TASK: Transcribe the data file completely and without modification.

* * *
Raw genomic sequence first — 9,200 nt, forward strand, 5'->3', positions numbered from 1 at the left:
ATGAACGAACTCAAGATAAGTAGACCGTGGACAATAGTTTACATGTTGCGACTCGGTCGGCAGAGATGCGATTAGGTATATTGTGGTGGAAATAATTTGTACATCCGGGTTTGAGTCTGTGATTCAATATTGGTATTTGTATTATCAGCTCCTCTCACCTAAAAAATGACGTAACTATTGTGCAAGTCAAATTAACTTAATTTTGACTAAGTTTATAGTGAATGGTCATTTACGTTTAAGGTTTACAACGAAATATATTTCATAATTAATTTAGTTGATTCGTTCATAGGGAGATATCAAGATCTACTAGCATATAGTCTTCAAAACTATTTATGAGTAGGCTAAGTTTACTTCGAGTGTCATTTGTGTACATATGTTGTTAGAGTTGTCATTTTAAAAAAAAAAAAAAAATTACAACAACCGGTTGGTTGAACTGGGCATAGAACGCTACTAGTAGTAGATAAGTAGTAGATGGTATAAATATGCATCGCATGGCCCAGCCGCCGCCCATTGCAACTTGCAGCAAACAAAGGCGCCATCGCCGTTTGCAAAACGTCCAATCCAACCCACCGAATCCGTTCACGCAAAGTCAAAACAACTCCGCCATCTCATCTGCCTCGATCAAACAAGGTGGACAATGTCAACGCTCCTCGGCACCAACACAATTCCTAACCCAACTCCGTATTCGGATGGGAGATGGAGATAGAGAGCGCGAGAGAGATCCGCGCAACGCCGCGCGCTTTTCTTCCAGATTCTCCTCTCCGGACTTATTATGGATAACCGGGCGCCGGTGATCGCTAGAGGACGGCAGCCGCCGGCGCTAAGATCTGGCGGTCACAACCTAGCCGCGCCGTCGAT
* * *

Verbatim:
Raw genomic sequence first — 9,200 nt, forward strand, 5'->3', positions numbered from 1 at the left:
ATGAACGAACTCAAGATAAGTAGACCGTGGACAATAGTTTACATGTTGCGACTCGGTCGGCAGAGATGCGATTAGGTATATTGTGGTGGAAATAATTTGTACATCCGGGTTTGAGTCTGTGATTCAATATTGGTATTTGTATTATCAGCTCCTCTCACCTAAAAAATGACGTAACTATTGTGCAAGTCAAATTAACTTAATTTTGACTAAGTTTATAGTGAATGGTCATTTACGTTTAAGGTTTACAACGAAATATATTTCATAATTAATTTAGTTGATTCGTTCATAGGGAGATATCAAGATCTACTAGCATATAGTCTTCAAAACTATTTATGAGTAGGCTAAGTTTACTTCGAGTGTCATTTGTGTACATATGTTGTTAGAGTTGTCATTTTAAAAAAAAAAAAAAAATTACAACAACCGGTTGGTTGAACTGGGCATAGAACGCTACTAGTAGTAGATAAGTAGTAGATGGTATAAATATGCATCGCATGGCCCAGCCGCCGCCCATTGCAACTTGCAGCAAACAAAGGCGCCATCGCCGTTTGCAAAACGTCCAATCCAACCCACCGAATCCGTTCACGCAAAGTCAAAACAACTCCGCCATCTCATCTGCCTCGATCAAACAAGGTGGACAATGTCAACGCTCCTCGGCACCAACACAATTCCTAACCCAACTCCGTATTCGGATGGGAGATGGAGATAGAGAGCGCGAGAGAGATCCGCGCAACGCCGCGCGCTTTTCTTCCAGATTCTCCTCTCCGGACTTATTATGGATAACCGGGCGCCGGTGATCGCTAGAGGACGGCAGCCGCCGGCGCTAAGATCTGGCGGTCACAACCTAGCCGCGCCGTCGAT